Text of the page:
Appropriation, fiscal year 2015.......................       $49,935,000
Budget request, fiscal year 2016......................        71,669,000
Recommended in the bill...............................        72,819,000
Bill compared with:
    Appropriation, fiscal year 2015...................       +22,884,000
    Budget request, fiscal year 2016..................        +1,150,000
 

                                Mission

    This account supports the acquisition, construction, 
improvement, equipment, furnishing, and related costs for 
maintenance and support of Secret Service facilities, including 
the Secret Service Memorial Headquarters Building and the James 
J. Rowley Training Center (JJRTC). It also provides for ongoing 
costs and investment for critical Information Integration and 
Technology Transformation (IITT), a program to sustain the 
information technology capabilities needed to support the 
Secret Service protective and investigative missions.

                             Recommendation

    The Committee recommends $72,819,000, $1,150,000 above the 
request and $22,884,000 above the amount provided in fiscal 
year 2015.

                       Next Generation Limousine

    The Committee recommends $8,500,000 for the next generation 
limousine. The budget request included the funding under the 
Salaries and Expenses appropriation; however, the program is a 
multiyear development and acquisition program and is more 
appropriately funded in a multiyear acquisition account.

         Information Integration and Technology Transformation

    The Committee recommends $34,887,000 for IITT, $10,350,000 
below the request and $9,668,000 below fiscal year 2015. While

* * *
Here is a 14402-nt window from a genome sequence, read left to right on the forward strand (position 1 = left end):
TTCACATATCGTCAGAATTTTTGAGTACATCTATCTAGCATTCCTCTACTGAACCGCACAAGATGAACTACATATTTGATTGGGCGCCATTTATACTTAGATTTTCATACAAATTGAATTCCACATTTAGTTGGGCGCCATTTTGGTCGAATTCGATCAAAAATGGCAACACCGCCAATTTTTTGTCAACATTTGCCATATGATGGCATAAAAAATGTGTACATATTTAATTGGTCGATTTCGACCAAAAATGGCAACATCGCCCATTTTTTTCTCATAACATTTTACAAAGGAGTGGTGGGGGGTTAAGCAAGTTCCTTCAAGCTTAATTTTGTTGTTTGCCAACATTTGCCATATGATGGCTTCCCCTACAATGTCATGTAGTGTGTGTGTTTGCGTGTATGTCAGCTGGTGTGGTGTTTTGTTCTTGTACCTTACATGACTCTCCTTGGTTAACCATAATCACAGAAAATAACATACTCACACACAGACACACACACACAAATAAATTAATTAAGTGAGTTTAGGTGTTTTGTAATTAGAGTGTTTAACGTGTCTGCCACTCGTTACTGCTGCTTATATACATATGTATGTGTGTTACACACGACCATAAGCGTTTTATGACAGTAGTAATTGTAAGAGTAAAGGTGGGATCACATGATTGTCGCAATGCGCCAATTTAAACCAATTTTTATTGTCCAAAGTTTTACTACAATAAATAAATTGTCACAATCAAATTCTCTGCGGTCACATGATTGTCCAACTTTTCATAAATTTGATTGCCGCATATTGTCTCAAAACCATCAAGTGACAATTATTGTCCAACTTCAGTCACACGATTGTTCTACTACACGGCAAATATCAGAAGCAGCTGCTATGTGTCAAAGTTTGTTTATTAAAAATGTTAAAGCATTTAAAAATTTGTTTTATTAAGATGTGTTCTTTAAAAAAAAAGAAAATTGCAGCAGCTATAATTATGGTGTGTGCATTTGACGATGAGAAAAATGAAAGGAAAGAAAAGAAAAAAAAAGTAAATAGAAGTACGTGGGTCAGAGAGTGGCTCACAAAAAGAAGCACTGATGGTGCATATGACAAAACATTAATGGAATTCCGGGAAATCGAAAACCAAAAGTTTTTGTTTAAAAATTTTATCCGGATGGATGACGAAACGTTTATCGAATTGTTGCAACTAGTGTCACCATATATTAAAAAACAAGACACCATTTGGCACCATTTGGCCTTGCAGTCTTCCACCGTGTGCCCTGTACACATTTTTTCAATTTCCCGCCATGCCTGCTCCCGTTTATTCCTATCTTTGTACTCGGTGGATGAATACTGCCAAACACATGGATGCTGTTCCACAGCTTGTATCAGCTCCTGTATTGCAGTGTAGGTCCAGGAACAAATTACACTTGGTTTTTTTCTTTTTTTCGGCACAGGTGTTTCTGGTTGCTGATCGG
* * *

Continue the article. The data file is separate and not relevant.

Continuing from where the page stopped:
the Committee fully supports the IITT program, the Committee 
cannot allow appropriated funds to remain unobligated for 
multiple fiscal years. To address this issue, the 
recommendation includes a reduction of $8,000,000 due to 
planned carryover of prior year funds into fiscal year 2016. 
Further, the recommendation includes rescissions to prior year 
appropriations as a result of such carryover. In future 
budgets, the USSS shall only request funding for programs, 
assets, and facilities that it plans to execute in the budget 
request year.

                               Facilities

    The Committee recommends $29,432,000 for facilities, 
$3,000,000 above the amount requested and $24,052,000 above 
fiscal year 2015. The increase above the request is for 
addressing critical deferred maintenance at the JJRTC. The 
Committee is concerned with changing requirements for the 
requested funds. To address these concerns, none of the funds 
provided for facilities may be obligated until five days after 
the USSS provides detailed obligation plan for facilities 
funding. Further, not later than 60 days after the date of 
enactment of this Act, the USSS shall provide a capital 
infrastructure investment plan for fiscal year 2016 through 
fiscal year 2020 that also reports capital infrastructure 
investment funding obligated beginning in fiscal year 2010 
through fiscal year 2015. At a minimum, the plan must include: 
a schedule of resource needs by year; an alternatives analysis 
that includes a review of renovation as compared to new 
construction options; a timeline that includes major 
milestones; and a projection of annual maintenance costs.
    The Committee recommends $2,900,000 for site development 
and excavation costs to begin building a WHC training facility, 
of which $2,186,000 shall not be obligated until the Committee 
is notified that a feasibility study and the design plan are 
completed and such plans have been submitted and approved by 
the National Capital Planning Commission.
    This new training facility will allow USSS personnel to 
train in a significantly more realistic environment than that 
which is currently available. Agents and officers need to train 
with the full complement of forces, structures, and topography 
involved in real life operations to ensure that all teams at 
the WHC know and can fully execute their roles in responding to 
various threats. Because of the potential danger to the public 
and the disruptive impact it would have on WHC activities, the